Under Article 29.2 of the Constitution, the President was vested with the authority of a traditional commander-in-chief of the armed forces. This supreme command function was a constitutional one and did not thereby give him a rank or post in the Hungarian armed forces. Since the commander-in-chief was outside the structure of the forces, being its leader but not chief commanding officer, he therefore did not act as superior officer in respect of the armed forces since the commands (which had to be issued in accordance with his governing authority/action) were issued by the commander of the Hungarian Army and of the Border Guard. The President's governing authority over the armed forces, being exclusively determined by the Constitution and legislation enacted there under, was similar to those which he possessed in respect of other institutions in the exercise of the powers of appointment, approval and confirmation.
 
The government was the sole executive branch which possessed all governing authority over the armed forces accorded to it under the Constitution and which did not fall within the competence of the President or Parliament. Thus, under Article 35.1.h of the Constitution, it had the power to regulate and supervise the operation of the armed forces. Although no law could deprive the Government of its supervisory authority in the field of the armed forces, it was still theoretically possible to widen the authority of the President or Parliament.
 
The President's governing actions in respect of the armed forces during peacetime were all subject to countersignature. In fact all appointments and approvals effected by the President according to the Constitution or other laws (except appointing judges) were subject to the countersignature of the Prime Minister or the relevant competent minister. Such countersignature validated the President's action, on the one hand ensuring that this action would not conflict with government policy while on the other hand making the government assume political responsibility for such action before Parliament.
 
The President was required to reject the appointment or approval if he were of the opinion that the necessary legal preconditions for such appointments were absent. Such prerequisites included Hungarian citizenship; professional qualification; age; or procedural conditions which included, $IT+<INter alia, the interviewing of the nominee by a competent organ, e.g. the relevant parliamentary committee. Both the interview and opinion of such an organ/committee amounted to procedural validating instruments. Indeed the President, if legislation expressly so determined, was required to take the opinion into consideration in his deliberations but it did not bind him in his decision.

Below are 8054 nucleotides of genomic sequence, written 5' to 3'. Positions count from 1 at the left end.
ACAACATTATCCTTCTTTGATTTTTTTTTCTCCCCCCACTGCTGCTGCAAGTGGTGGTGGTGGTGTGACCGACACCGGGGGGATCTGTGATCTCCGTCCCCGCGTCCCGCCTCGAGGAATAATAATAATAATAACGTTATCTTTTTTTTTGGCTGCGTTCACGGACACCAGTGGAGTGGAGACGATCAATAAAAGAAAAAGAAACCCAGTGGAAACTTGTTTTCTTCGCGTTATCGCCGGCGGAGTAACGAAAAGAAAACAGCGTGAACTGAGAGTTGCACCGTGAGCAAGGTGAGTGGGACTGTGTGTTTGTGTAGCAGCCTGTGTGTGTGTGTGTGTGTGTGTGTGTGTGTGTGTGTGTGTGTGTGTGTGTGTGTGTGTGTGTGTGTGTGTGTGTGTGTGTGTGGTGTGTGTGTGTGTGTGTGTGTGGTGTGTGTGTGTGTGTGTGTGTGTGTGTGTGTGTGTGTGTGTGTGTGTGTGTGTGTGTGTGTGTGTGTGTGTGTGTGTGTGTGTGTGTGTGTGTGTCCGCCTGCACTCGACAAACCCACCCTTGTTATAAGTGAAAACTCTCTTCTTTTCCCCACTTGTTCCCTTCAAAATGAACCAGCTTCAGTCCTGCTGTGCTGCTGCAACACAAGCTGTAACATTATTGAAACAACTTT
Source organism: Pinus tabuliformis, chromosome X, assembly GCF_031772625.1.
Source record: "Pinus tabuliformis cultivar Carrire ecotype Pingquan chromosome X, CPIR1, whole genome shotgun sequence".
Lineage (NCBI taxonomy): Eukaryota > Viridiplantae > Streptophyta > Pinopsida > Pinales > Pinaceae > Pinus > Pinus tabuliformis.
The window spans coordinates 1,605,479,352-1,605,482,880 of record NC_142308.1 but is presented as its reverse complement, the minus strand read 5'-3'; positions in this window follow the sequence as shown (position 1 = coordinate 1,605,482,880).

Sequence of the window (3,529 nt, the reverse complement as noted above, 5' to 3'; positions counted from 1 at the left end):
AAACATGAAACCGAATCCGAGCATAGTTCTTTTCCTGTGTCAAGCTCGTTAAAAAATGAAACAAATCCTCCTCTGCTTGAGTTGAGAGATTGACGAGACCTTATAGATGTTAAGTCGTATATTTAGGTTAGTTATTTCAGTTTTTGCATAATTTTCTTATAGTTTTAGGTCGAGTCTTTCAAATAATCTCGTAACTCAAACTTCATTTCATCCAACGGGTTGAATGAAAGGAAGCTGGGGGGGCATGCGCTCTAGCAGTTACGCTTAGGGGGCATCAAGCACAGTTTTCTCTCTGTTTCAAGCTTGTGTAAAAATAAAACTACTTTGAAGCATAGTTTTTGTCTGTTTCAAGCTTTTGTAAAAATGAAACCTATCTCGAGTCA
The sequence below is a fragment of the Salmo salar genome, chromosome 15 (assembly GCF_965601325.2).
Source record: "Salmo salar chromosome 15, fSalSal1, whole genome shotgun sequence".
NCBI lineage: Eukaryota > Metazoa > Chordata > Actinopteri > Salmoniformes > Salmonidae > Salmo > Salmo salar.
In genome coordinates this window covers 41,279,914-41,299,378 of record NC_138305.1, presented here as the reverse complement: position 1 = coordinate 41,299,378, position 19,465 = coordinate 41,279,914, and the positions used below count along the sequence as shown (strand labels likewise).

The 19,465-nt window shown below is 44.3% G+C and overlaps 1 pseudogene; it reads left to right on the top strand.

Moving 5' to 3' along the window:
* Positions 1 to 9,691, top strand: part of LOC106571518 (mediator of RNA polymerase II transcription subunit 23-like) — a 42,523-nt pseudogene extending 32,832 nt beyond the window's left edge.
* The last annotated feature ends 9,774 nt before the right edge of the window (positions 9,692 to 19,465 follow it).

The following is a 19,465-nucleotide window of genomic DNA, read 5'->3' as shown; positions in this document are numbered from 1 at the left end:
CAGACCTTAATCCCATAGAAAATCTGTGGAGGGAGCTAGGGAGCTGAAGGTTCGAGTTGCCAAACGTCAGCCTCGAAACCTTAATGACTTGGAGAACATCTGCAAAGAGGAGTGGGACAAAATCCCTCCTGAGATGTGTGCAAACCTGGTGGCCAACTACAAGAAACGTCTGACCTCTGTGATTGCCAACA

In other situations, the President might reject the appointment of a candidate on the grounds of merit only if he came to a well-founded conclusion that his compliance with the proposal could seriously endanger the democratic functioning of the State according to Article 29.1 of the Constitution. By rejecting a formally correct nomination, the President directly intervened in the merits of the case, thereby preventing the politically responsible organ from fulfilling its duty without his assuming that responsibility. His refusal served as a final guarantee, an extraordinary measure the exercise of which was to be based on grounds similar to those which lead to the extraordinary convening or dissolving of Parliament.
 
As part of his constitutional status, the inviolability of the President expressed the principles that he bore no political responsibility before Parliament and that his legal responsibility was limited; moreover his protection from criminal prosecution, according to Article 31.1 of the Constitution, was to be provided for in separate legislation. According to Articles 31, 31/A and 32 of the Constitution, the President was legally responsible for his actions while in office which amounted to a premeditated breach of the Constitution or other legislation. For acts committed outside his official activities, he might be held criminally responsible after the end of his term in office. Consequently his complete non-responsibility existed only vis-à-vis acts committed while in office but being of a non-official type. As regards his immunity from criminal prosecution, it was for Parliament to decide on the scope of such protection with regard to his life, good health, honour and dignity and to the extent thereof including severity or leniency of the punishment.
 
Supplementary information:
 
Three of the Justices attached separate opinions to the decision and six Justices wrote concurring opinions to the current decision.
 
Languages:
 
Hungarian.